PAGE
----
Safety & Crime Prevention
In case of emergency: Police: (518) 842-1100 | Fire/Medical: Dial 911
The Amsterdam Police Department strives to provide a safe, crime free community for the residents of the City of Amsterdam. Their hard work, dedication and commitment to public safety have made Amsterdam a very safe place for you and your family to live. Below are just a few examples of things you can do to protect yourself from becoming a victim of a crime. Listed below are some simple steps parents and children can take to make themselves and their family safer.
- Lock all outside doors before you leave or go to bed.
- Lock all windows.
- Leave lights on when you go out.
- Keep your garage door closed and locked.
- Don't allow daily deliveries to accumulate.
- Arrange to have your lawn cut in summer and driveway shoveled in winter when you are away.
- Never leave keys in obvious "hiding places" outside (in planters, under the mat, in mailboxes).
- Keep a detailed list of valuables (many use a video camera to inventory their homes) and store the list or tape outside the home.
- Be a good neighbor - If you notice anything suspicious in the neighborhood call the Amsterdam Police at once.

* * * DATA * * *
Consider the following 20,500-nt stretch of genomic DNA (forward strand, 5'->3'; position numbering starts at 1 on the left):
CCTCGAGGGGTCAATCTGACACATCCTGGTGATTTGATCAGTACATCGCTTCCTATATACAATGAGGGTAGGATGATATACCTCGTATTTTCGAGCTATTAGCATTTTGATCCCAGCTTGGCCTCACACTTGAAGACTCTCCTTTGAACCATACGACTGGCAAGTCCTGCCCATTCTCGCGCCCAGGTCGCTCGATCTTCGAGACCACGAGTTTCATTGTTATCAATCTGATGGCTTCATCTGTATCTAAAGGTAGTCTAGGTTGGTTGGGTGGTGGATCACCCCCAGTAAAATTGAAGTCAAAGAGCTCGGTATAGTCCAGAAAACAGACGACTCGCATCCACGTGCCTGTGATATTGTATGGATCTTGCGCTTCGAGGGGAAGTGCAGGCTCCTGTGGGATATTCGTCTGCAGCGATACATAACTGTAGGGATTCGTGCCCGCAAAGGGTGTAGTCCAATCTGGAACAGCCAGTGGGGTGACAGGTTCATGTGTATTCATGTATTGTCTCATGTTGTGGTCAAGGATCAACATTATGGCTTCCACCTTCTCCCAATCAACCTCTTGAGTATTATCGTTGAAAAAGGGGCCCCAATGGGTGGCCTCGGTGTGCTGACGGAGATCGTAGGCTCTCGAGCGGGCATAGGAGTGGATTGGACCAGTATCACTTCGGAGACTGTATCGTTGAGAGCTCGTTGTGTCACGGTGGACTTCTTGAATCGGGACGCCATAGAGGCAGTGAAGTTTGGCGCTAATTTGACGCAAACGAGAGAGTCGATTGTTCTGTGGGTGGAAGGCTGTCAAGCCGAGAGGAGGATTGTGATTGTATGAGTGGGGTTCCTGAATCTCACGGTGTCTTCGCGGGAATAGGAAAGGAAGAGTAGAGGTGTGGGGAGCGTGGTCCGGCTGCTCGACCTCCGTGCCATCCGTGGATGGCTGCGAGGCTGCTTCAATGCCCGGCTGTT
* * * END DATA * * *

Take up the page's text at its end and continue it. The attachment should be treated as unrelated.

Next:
Tips for Protecting your children:
- Know where your children are at all times.
- Know your children's friends and where they live.
- Avoid dressing children in clothing which displays their name.
- Make it a habit to know what you child is wearing every day.
- Be alert for teenagers or adults who pay an unusual amount of attention to your child or give inappropriate or expensive gifts.
- Be sensitive to changes in your children's behavior. These changes are a signal that you should sit down and talk to them about what is causing the changes.
- Teach your children to trust their senses and that they have the right to say no to what they sense is wrong.
- When separated in a public place a child should go directly to an employee or clerk at a desk and ask for help. Young children shouldn't wander around looking for parents.
- Teach your child the definition of stranger: anyone he or she doesn't know. Children often think of "strangers" as slovenly or sneaky-looking, causing them to accept clean-cut, but potentially dangerous strangers.
- Adults rarely ask children for directions or help; and a child should never approach or get in the car of a stranger. Remember these tips when in public places like shopping malls and stores:
- Walk in pairs. When possible don't walk alone.
- When walking to your car:
- Have your keys in your hand.
- Have a small flashlight on your key chain.
- Look in your car prior to entering it.
- Be aware of your surroundings. Check for persons following you.
- Never leave a store or mall with an unknown person. A tactic used by abductors is to get women out of the mall by telling her about a car accident involving her vehicle in the parking lot.
Automated Teller Machine (ATM) Safety
To prevent robbery while using an ATM, consider the following tips:
- Have your card out prior to leaving your vehicle.